“Doctor said we could get discharged today. I want to go to the temple first from the hospital before going anywhere”, he said.
“Okay, we can go. Which temple, where is it?”
It is about 25KM from here. You must know about it. It is called Hrudayaleeswarar temple.”
“Sorry, I have not heard of it. What is so special about it?”
“All the ailing heart patients make it a point to visit this temple either before or after the surgery. “
“Oh, we have a temple for every disease and occasion. Let’s go”
The car was passing by Avadi. I was sitting on the passenger seat beside the driver. My friend and his wife were at the back. He just woke up from a short nap. “The traffic here is much lesser and better than what we see at Nairobi,” he said.
“How do you say that? It’s all very subjective” I said.
“The ratio of time taken to cross a distance during peak and non-peak hours is an indicator. If that ratio is closer to one, then the traffic is good in that city”
“Interesting. Is that ratio bad in Nairobi?
“From Ridgeways where I stay to Nairobi Central where my office is, I take 40 minutes during peak hours and 15 minutes during non-peak hours. It is about 10KM.”
“Oh, that is interesting. For a 30KM distance in Chennai, it is about 90 minutes to 45 minutes. Chennai is slightly better”
My phone rang again. I thought it was Steve. But this time it was the Chief Innovation officer Ashish. “Do you have a few minutes to speak?’ he asked.
“Yes Ash, tell me. I know it is for BCI. What’s your take on it?”
“It is not a fiction anymore. You must be aware that Elon Musk’s company is researching on Brain Machine Interface. Also, I recently read that BCI was deployed to help the differently-abled play games.”
“But what Elon Musk is experimenting on is intrusive. It implants something into the brain”
“The question isn’t whether it is intrusive or not. It’s technology. It will get evolved to acceptable deployment.”
“Okay, but is it really possible to know what one thinks?” I asked.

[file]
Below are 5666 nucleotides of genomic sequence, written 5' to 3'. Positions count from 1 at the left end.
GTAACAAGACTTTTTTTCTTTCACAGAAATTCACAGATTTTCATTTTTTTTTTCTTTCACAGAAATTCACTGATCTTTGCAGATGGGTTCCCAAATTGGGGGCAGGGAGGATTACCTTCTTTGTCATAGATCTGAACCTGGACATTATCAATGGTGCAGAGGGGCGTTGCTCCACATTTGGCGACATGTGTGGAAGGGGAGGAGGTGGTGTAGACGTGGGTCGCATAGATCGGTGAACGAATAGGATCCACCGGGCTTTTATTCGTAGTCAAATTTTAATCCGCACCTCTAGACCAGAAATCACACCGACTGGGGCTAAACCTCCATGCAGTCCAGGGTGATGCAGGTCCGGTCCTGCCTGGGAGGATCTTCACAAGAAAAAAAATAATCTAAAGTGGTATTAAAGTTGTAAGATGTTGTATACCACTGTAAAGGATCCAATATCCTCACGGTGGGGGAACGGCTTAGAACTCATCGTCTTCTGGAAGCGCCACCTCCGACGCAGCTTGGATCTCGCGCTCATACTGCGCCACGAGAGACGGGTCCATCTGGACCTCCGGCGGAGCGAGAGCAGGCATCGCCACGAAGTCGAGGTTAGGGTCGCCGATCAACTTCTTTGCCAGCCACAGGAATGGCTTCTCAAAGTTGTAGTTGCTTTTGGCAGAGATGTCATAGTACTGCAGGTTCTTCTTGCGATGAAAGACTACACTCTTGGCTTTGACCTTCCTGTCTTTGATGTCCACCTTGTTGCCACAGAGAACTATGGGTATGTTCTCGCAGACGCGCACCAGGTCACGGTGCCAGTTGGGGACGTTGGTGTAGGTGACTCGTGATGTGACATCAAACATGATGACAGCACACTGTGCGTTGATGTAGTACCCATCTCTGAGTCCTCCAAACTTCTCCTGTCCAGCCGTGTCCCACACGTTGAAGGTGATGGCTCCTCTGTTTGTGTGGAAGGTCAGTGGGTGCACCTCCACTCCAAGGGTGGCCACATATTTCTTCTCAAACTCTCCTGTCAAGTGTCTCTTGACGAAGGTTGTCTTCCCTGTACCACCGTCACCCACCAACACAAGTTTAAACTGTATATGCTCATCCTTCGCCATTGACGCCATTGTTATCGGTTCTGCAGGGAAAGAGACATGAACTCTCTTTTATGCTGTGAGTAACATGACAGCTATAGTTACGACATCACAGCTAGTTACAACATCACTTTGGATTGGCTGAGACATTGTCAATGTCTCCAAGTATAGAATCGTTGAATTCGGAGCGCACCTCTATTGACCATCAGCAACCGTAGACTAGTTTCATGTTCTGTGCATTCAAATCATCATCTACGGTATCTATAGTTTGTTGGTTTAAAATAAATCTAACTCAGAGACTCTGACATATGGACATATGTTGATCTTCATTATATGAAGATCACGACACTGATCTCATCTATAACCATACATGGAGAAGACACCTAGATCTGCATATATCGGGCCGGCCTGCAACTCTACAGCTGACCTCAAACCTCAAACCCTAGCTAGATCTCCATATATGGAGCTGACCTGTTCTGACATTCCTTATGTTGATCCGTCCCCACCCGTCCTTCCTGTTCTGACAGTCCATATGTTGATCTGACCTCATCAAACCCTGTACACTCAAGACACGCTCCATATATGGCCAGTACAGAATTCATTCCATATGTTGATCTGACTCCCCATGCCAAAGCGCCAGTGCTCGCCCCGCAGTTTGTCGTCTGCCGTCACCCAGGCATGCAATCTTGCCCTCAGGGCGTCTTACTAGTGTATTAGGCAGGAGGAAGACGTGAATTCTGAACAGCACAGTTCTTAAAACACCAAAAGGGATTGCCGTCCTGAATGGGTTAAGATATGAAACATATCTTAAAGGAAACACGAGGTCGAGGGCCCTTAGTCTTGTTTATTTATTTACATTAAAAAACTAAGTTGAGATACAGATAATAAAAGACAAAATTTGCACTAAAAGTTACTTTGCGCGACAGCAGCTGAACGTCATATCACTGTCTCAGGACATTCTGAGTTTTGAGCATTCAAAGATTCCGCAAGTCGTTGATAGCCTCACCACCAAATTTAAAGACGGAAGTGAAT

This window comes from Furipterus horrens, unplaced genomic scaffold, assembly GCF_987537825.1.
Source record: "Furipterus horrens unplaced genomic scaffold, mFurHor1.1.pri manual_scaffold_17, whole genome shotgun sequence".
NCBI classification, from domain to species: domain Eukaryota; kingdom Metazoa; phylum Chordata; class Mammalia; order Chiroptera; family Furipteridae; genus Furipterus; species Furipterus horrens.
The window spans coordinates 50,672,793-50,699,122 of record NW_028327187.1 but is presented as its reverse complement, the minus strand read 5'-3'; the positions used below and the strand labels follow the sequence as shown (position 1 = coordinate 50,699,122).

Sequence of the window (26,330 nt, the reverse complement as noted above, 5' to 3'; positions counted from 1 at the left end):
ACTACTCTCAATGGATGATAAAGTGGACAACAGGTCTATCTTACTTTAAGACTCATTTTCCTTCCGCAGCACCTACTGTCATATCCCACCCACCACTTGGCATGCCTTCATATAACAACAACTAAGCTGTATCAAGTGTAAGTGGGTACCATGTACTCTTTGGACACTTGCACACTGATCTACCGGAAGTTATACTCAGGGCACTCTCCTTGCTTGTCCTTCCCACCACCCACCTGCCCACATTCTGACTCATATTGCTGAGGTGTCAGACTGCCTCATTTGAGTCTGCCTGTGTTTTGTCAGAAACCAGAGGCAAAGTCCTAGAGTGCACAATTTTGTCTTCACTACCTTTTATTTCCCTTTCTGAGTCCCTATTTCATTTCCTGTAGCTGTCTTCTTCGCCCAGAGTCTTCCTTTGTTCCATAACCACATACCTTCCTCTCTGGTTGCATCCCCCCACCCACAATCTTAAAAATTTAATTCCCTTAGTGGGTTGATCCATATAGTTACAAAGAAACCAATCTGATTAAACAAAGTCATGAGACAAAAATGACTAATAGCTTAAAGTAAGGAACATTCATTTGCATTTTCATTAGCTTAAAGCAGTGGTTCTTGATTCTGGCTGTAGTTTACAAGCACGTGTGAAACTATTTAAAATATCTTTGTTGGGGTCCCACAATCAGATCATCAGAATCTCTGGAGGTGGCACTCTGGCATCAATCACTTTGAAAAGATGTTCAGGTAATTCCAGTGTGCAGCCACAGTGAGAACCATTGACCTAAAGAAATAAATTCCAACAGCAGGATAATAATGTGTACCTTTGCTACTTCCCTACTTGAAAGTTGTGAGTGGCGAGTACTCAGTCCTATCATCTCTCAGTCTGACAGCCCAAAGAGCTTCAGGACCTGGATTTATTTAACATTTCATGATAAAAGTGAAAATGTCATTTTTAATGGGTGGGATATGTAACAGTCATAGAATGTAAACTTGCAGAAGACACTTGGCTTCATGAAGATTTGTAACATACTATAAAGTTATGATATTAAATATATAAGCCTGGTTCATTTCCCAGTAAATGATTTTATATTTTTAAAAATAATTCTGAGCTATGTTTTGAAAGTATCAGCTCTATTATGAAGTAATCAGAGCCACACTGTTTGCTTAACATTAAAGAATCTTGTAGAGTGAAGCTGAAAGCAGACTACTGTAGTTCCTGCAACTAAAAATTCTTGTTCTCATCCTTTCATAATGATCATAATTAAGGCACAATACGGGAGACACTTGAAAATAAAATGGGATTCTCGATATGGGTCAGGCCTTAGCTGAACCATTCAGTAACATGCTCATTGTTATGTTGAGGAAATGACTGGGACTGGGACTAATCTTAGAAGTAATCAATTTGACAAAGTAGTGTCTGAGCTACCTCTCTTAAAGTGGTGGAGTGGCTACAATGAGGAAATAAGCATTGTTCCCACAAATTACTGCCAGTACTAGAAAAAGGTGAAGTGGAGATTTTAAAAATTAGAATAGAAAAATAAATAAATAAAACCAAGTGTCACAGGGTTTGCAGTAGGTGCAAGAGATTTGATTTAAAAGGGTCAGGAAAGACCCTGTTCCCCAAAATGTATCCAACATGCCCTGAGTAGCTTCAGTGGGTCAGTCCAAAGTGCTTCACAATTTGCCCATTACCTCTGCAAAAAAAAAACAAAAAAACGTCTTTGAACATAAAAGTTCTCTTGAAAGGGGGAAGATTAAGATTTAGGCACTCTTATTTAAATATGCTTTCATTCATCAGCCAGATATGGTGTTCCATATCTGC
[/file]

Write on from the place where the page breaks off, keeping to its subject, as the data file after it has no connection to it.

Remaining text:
“Whenever we think or feel or remember something, the neurons in our brains start working through the electric signals that flow between neurons at very high speed. These signals indicate human thoughts. It looks like a long shot, but that’s what we need as part of our future.”
“What You Think Is What You See?”
“Right. Think about it. We need to close it soon.” He hung up.
The car stopped in front of the temple. It looked ancient and the board above the entrance said ‘Sri Irudayaleeswarar temple’. Even after having lived in Chennai for the past 25 years, I hadn’t heard of this temple. But I sensed something strange here. We walked inside the temple. I asked him “Why is this God popular among devotees with heart diseases?”
“Many years ago, a devotee called Poosalar showed the then King a temple that he had built inside his heart.” my friend started narrating.
“How did he show that?” I asked him
“The king saw the temple built by the devotee in his heart through the communication that happened between the mind of devotee and the eyes of the king”.
I became restless.
“You mean the King was able to see or read what was inside the devotee’s brain?” I asked in utter disbelief.
“Yes, that’s what this temple says” He went ahead inside with his wife.
“How was that possible?”
“The sheer devotion to GOD and the power he got through that devotion made Poosalar convey what he thought”
“So it is not science. It is something else”
“Everything is something else until proved by science”
I was slowed down by my thoughts of Poosalar who had found a way to communicate to others what he had in his mind. This happened thousands of years ago. It can’t be dismissed as a story written by the ardent devotees. There must be some truth in what this story says. If this kind of communication from one brain to other’s eyes could happen long time ago, it could in the future as well. Who am I to suspect that science or power?
I called Steve and asked him to go ahead with BCI.
- Garri is a Nigerian food.
Chandra Mouleswaran S:
Chandra heads the IMS practice at GAVS. He has around 25+ years of rich experience in IT Infrastructure Management, enterprise applications design & development and incubation of new products / services in various industries. He has also created a patent for a mistake-proofing application called ‘Advanced Command Interface”. He thinks ahead and his implementation of ‘disk based backup using SAN replication’ in one of his previous organizations as early as in 2005 is a proof of his visionary skills.
Murali is the Global Head of Talent Acquisition and Workforce Management. He has over 2 decades of experience in Human Resources functions, predominantly in Talent Acquisition spanning across the Asia Pacific, China and Japan regions. Murali enjoys playing badminton with his daughter during the weekends, passionate about evening walks over the weekends, follows cricket and current affairs.